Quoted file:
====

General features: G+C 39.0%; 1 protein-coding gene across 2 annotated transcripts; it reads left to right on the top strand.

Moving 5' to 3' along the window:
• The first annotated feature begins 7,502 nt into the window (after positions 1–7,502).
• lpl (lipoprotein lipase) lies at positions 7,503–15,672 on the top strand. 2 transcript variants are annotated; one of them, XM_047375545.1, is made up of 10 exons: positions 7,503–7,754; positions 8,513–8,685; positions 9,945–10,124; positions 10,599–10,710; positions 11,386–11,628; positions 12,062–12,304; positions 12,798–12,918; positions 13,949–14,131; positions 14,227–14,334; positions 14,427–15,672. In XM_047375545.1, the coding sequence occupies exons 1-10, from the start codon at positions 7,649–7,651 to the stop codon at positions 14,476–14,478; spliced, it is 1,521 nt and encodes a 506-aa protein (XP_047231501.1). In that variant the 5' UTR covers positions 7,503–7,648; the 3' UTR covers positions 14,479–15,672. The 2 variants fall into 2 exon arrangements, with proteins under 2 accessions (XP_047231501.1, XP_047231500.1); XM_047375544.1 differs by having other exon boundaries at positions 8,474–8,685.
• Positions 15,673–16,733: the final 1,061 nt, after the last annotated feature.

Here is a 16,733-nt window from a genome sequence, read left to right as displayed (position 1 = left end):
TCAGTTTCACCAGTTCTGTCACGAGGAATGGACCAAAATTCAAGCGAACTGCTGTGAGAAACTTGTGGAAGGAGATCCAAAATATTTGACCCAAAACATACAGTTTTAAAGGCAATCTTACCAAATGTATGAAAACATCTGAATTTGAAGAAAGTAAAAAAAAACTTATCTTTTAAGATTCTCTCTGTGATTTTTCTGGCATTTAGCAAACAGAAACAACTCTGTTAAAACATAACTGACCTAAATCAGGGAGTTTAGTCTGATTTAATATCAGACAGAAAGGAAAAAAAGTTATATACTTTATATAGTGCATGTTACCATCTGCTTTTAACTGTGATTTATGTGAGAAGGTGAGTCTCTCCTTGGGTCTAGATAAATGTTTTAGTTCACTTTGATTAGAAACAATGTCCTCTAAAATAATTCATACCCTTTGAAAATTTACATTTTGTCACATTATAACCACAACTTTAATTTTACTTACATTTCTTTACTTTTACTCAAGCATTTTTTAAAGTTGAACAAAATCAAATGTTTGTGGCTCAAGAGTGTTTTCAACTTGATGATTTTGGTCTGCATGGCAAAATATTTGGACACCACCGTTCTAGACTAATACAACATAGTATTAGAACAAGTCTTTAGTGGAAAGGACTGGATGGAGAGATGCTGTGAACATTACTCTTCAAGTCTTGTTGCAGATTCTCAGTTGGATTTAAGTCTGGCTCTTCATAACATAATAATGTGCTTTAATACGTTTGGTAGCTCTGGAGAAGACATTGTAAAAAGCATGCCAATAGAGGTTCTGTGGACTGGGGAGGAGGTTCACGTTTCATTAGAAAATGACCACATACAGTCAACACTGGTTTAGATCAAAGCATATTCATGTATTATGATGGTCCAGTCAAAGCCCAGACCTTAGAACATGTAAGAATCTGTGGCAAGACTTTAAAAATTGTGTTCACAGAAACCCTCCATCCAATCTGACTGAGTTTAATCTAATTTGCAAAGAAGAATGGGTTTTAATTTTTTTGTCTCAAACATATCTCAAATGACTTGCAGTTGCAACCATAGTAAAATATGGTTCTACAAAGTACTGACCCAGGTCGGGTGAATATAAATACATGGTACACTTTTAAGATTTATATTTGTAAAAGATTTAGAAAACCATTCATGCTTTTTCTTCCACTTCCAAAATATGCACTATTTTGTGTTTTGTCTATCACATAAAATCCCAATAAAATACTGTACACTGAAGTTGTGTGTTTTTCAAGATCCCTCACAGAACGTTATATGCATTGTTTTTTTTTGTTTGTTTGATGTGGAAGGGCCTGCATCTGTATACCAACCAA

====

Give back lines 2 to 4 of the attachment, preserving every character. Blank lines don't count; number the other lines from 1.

Moving 5' to 3' along the window:
• The first annotated feature begins 7,502 nt into the window (after positions 1–7,502).
• lpl (lipoprotein lipase) lies at positions 7,503–15,672 on the top strand. 2 transcript variants are annotated; one of them, XM_047375545.1, is made up of 10 exons: positions 7,503–7,754; positions 8,513–8,685; positions 9,945–10,124; positions 10,599–10,710; positions 11,386–11,628; positions 12,062–12,304; positions 12,798–12,918; positions 13,949–14,131; positions 14,227–14,334; positions 14,427–15,672. In XM_047375545.1, the coding sequence occupies exons 1-10, from the start codon at positions 7,649–7,651 to the stop codon at positions 14,476–14,478; spliced, it is 1,521 nt and encodes a 506-aa protein (XP_047231501.1). In that variant the 5' UTR covers positions 7,503–7,648; the 3' UTR covers positions 14,479–15,672. The 2 variants fall into 2 exon arrangements, with proteins under 2 accessions (XP_047231501.1, XP_047231500.1); XM_047375544.1 differs by having other exon boundaries at positions 8,474–8,685.